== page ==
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Figure 1.1. Greenhouse gas emissions by sector (2014)
Figure 1.1. Greenhouse gas emissions by sector (2014)

Source: CAIT (2017[5]), Country Greenhouse Gas Emissions (database), and FAOSTAT (2018[15]), Food and Agriculture data (database), .

Land use, agriculture and forests are also key to meeting several of the Aichi Biodiversity Targets under the CBD and are also likely to remain important in the CBD’s post-2020 biodiversity framework. Aichi Target 5 for example states: “By 2020, the rate of loss of all natural habitats, including forests, is at least halved and where feasible brought close to zero, and degradation and fragmentation is significantly reduced” and Target 7 is: “By 2020 areas under agriculture, aquaculture and forestry are managed sustainably, ensuring conservation of biodiversity”.

More generally, ecosystems provide an array of goods and services that contribute to human well-being. Land-use decisions alter ecosystems, ranging from minor and reversible changes to complete and non-reversible transformation of natural and human-dominated landscapes (Adams, Pressey and Álvarez-Romero, 2016[16]). Ecosystems provide services such as food provisioning, forage, and bioenergy, and thus contribute to livelihoods. Ecosystems also provide services such as nutrient cycling, water quality, habitat provision for biodiversity, and carbon sequestration. These latter services provide benefits that are more difficult to quantify in monetary terms and therefore frequently underestimated, though the values can be very high. Climate change also affects ecosystems, in various ways, including geographic shifts, changing their composition, and disrupting functioning.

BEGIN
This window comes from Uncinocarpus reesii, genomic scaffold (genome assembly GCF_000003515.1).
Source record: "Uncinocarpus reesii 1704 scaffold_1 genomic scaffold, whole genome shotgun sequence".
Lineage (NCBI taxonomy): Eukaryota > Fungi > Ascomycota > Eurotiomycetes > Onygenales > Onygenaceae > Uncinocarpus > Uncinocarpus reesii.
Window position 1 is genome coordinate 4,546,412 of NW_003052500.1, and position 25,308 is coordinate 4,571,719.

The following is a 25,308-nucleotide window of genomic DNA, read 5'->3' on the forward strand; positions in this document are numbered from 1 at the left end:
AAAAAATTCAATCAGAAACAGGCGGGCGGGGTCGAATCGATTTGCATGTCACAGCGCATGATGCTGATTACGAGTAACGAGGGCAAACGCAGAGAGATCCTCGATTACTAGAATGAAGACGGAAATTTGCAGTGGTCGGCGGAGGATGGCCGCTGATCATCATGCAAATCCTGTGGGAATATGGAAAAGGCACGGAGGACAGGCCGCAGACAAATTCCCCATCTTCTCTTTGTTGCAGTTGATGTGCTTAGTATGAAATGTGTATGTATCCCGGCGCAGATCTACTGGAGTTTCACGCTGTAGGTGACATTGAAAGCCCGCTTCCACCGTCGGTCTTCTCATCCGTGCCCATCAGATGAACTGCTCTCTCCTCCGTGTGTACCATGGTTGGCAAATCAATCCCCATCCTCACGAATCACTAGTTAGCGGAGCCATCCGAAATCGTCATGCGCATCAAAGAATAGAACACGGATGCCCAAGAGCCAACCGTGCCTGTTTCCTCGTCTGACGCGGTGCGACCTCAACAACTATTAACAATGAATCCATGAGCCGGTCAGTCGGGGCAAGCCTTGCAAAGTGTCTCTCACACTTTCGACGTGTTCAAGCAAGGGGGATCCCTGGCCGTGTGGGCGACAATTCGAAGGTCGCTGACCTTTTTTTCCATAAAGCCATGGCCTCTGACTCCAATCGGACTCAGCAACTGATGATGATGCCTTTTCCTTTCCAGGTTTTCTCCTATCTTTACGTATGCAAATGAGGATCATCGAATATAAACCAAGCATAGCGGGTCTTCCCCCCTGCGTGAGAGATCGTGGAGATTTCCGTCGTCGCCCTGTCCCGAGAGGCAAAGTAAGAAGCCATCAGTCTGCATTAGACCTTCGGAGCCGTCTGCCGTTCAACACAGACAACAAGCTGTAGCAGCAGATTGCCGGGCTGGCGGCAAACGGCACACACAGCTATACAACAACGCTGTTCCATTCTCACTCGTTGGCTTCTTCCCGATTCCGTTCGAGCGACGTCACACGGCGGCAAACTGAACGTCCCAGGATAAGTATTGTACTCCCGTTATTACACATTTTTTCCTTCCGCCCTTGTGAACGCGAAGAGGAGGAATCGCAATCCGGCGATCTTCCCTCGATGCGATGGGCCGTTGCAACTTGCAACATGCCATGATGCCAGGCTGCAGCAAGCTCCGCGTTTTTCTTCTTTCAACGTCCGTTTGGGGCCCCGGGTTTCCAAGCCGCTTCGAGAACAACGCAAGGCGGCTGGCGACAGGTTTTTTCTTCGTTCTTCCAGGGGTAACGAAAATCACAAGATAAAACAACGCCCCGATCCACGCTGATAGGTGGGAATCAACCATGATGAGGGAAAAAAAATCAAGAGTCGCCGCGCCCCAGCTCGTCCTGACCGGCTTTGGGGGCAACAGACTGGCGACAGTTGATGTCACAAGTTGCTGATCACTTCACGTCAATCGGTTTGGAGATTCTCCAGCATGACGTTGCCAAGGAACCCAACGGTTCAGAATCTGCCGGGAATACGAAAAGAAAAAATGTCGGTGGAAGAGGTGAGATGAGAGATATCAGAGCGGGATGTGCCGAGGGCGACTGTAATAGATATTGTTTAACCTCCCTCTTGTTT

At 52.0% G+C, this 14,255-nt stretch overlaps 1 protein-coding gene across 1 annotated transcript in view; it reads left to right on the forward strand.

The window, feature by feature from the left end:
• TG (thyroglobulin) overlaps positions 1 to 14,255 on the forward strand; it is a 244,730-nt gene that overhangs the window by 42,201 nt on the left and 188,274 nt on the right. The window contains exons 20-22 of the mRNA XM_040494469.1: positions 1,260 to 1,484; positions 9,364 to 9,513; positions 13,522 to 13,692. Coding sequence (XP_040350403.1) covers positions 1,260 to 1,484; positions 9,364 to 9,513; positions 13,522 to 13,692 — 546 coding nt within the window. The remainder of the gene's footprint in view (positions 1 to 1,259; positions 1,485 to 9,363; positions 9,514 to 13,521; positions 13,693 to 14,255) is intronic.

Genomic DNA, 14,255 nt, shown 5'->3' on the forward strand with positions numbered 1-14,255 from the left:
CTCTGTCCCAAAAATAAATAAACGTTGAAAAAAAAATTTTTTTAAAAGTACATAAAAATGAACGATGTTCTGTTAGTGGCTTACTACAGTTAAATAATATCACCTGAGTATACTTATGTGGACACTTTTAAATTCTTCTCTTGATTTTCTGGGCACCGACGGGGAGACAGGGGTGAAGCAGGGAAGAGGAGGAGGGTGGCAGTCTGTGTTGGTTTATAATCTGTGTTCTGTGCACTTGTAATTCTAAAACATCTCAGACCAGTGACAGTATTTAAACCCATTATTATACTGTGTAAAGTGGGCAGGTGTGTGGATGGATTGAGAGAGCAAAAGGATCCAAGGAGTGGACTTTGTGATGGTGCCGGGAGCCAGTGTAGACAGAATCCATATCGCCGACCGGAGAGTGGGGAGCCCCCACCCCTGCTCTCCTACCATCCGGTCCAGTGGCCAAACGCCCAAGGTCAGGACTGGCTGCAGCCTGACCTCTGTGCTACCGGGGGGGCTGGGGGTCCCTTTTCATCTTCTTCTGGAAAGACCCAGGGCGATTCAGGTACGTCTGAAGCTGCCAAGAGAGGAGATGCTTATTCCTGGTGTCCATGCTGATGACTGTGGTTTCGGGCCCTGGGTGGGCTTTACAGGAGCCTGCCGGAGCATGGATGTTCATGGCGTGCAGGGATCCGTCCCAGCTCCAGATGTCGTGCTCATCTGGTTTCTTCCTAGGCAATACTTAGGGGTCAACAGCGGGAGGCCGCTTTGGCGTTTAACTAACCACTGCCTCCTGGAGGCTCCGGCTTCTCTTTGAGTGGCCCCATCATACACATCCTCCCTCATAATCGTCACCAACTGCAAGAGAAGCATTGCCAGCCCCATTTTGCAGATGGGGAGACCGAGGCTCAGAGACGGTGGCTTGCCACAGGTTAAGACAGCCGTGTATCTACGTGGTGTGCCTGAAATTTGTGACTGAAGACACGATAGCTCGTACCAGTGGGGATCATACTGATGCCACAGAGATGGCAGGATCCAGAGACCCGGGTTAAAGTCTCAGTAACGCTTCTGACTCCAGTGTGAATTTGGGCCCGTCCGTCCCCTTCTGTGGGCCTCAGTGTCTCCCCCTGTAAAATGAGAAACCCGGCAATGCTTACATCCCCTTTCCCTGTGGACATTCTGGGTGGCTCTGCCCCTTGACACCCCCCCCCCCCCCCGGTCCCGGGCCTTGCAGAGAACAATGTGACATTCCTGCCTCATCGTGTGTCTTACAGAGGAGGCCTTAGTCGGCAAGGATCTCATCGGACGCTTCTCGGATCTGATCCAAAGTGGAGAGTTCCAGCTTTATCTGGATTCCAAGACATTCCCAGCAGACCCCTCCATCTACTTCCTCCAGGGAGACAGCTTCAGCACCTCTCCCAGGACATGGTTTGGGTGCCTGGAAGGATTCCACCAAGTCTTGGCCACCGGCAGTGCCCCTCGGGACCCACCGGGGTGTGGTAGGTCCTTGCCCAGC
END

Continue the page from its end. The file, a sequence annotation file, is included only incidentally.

Policies to ensure sustainable land use, therefore, need to account for – and be synergistic with – other nationally and internationally agreed objectives in the areas of food security, climate, biodiversity and forests, amongst others, and contribute to national development goals. Climate change itself will have impacts on the ability of land to store carbon, the productivity of land (in particular, changing levels of water availability are expected to significantly impact on agricultural production) and on the resilience of ecosystems. And projected increasing levels of reactive nitrogen (compounds that support plant growth) will influence the storage of carbon by ecosystems.